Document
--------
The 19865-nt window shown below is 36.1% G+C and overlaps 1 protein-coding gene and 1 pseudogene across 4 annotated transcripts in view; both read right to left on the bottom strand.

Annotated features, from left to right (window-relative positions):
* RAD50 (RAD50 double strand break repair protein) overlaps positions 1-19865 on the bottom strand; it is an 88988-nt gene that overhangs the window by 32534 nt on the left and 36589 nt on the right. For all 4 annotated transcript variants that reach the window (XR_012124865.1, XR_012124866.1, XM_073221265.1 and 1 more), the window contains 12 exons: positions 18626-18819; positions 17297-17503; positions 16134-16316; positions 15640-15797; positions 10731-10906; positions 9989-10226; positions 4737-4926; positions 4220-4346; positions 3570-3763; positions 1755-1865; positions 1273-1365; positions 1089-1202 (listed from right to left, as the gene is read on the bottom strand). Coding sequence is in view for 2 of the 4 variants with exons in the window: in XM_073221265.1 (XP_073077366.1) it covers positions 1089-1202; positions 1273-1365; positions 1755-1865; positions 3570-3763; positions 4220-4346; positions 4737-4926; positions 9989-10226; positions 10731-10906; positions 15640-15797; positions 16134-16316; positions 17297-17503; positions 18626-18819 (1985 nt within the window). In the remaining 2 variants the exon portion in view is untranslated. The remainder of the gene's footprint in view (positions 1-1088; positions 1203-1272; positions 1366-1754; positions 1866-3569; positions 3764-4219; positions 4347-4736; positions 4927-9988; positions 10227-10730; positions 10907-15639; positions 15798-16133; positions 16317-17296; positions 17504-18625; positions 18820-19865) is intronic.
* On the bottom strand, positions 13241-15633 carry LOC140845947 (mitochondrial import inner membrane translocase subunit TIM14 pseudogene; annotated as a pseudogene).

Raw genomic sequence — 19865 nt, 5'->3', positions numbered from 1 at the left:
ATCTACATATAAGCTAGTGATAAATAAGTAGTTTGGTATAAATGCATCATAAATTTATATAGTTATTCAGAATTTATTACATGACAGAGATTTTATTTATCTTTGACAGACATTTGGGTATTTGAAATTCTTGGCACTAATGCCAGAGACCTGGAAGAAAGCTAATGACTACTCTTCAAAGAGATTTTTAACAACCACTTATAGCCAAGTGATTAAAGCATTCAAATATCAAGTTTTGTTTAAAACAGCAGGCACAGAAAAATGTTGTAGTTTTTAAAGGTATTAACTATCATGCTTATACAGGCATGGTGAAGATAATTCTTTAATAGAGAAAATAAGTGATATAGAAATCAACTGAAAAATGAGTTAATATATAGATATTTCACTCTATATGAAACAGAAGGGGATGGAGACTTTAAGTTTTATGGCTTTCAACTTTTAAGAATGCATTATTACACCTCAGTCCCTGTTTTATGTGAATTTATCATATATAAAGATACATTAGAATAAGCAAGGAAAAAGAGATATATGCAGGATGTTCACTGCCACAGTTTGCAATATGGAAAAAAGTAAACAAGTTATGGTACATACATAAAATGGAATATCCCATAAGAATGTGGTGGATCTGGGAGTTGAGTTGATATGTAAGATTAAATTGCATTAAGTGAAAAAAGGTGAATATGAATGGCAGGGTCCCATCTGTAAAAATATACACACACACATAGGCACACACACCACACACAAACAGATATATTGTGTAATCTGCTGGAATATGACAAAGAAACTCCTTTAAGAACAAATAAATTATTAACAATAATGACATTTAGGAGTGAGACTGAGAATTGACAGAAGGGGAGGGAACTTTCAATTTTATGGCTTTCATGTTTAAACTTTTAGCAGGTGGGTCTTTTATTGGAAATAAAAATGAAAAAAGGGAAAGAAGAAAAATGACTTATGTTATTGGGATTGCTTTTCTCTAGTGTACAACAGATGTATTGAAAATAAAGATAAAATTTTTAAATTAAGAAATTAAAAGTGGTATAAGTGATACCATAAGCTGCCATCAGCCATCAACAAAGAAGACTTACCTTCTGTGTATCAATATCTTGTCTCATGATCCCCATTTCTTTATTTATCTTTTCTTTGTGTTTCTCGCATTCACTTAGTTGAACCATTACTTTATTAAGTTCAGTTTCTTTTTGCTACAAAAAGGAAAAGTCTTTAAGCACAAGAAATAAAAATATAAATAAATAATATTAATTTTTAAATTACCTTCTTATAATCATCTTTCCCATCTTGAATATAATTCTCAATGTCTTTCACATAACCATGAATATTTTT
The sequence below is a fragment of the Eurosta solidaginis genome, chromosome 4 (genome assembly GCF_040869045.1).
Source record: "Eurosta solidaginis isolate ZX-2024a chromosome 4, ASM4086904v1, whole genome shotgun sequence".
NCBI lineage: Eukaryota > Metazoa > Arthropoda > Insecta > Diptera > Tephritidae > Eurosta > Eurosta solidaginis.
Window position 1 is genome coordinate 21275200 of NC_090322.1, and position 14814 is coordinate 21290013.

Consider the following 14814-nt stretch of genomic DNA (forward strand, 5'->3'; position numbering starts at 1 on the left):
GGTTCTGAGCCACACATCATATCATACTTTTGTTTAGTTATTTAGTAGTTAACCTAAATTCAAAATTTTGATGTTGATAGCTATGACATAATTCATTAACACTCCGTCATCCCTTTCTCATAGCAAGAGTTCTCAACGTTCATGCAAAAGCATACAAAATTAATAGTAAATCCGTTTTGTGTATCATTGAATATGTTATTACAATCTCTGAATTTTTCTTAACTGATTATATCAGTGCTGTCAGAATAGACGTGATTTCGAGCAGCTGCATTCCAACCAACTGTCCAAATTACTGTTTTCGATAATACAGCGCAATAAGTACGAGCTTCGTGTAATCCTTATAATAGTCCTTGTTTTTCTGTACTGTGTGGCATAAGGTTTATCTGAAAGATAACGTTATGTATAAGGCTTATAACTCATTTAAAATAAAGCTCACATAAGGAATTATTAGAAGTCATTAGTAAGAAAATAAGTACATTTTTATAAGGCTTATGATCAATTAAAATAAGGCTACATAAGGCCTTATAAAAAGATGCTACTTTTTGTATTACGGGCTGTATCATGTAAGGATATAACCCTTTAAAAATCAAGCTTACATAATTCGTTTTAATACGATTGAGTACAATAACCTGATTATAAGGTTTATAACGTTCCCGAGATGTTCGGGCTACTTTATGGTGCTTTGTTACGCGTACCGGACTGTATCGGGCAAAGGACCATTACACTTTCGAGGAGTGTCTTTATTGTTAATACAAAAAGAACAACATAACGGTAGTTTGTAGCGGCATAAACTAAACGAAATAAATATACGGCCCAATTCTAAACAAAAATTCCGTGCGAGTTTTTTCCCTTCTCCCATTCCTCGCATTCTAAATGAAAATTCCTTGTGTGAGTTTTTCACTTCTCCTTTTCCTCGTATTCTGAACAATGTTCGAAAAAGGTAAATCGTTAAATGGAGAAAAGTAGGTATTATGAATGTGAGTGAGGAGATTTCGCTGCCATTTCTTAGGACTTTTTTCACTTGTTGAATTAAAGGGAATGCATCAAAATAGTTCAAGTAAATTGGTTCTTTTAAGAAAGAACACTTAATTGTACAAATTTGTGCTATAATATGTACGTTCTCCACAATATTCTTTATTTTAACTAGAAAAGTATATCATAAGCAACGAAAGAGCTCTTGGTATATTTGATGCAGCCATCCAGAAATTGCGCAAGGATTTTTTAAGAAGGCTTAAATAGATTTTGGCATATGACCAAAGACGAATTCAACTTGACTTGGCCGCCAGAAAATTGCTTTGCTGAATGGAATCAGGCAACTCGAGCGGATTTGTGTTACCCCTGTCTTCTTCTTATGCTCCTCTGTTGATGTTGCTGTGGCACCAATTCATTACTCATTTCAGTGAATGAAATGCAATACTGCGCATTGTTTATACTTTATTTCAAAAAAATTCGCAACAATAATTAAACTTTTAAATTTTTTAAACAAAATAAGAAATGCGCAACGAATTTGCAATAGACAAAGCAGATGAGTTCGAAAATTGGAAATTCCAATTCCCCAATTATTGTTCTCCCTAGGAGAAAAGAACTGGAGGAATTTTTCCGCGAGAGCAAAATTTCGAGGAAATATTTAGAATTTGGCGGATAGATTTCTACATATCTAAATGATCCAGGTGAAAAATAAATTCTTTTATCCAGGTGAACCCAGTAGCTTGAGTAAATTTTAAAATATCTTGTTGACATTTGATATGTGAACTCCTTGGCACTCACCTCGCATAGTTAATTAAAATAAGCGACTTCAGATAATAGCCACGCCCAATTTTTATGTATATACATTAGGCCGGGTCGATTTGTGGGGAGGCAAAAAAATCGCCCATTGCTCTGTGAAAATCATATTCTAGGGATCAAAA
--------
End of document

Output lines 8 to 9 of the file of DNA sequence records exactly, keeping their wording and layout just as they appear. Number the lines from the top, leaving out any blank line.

Source record: "Eurosta solidaginis isolate ZX-2024a chromosome 4, ASM4086904v1, whole genome shotgun sequence".
NCBI lineage: Eukaryota > Metazoa > Arthropoda > Insecta > Diptera > Tephritidae > Eurosta > Eurosta solidaginis.